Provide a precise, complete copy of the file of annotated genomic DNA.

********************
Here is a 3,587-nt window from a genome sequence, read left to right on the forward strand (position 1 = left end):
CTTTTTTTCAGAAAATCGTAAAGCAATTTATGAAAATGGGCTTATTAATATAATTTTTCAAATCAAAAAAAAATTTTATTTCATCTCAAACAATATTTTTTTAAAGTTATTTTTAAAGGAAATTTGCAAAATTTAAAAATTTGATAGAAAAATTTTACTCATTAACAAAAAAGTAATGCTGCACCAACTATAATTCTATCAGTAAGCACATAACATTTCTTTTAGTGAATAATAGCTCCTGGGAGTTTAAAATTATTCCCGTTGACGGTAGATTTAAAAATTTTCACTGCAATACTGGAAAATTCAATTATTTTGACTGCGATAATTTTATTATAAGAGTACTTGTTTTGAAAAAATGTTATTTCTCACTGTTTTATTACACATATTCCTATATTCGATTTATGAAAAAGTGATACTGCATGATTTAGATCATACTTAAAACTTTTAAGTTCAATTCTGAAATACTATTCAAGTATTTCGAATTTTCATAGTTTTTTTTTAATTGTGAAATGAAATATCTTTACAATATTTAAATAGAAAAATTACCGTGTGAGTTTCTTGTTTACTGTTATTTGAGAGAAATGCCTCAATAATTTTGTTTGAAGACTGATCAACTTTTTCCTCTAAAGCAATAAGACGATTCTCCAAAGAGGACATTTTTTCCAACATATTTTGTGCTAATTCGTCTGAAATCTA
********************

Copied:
Here is a 3,587-nt window from a genome sequence, read left to right on the forward strand (position 1 = left end):
CTTTTTTTCAGAAAATCGTAAAGCAATTTATGAAAATGGGCTTATTAATATAATTTTTCAAATCAAAAAAAAATTTTATTTCATCTCAAACAATATTTTTTTAAAGTTATTTTTAAAGGAAATTTGCAAAATTTAAAAATTTGATAGAAAAATTTTACTCATTAACAAAAAAGTAATGCTGCACCAACTATAATTCTATCAGTAAGCACATAACATTTCTTTTAGTGAATAATAGCTCCTGGGAGTTTAAAATTATTCCCGTTGACGGTAGATTTAAAAATTTTCACTGCAATACTGGAAAATTCAATTATTTTGACTGCGATAATTTTATTATAAGAGTACTTGTTTTGAAAAAATGTTATTTCTCACTGTTTTATTACACATATTCCTATATTCGATTTATGAAAAAGTGATACTGCATGATTTAGATCATACTTAAAACTTTTAAGTTCAATTCTGAAATACTATTCAAGTATTTCGAATTTTCATAGTTTTTTTTTAATTGTGAAATGAAATATCTTTACAATATTTAAATAGAAAAATTACCGTGTGAGTTTCTTGTTTACTGTTATTTGAGAGAAATGCCTCAATAATTTTGTTTGAAGACTGATCAACTTTTTCCTCTAAAGCAATAAGACGATTCTCCAAAGAGGACATTTTTTCCAACATATTTTGTGCTAATTCGTCTGAAATCTA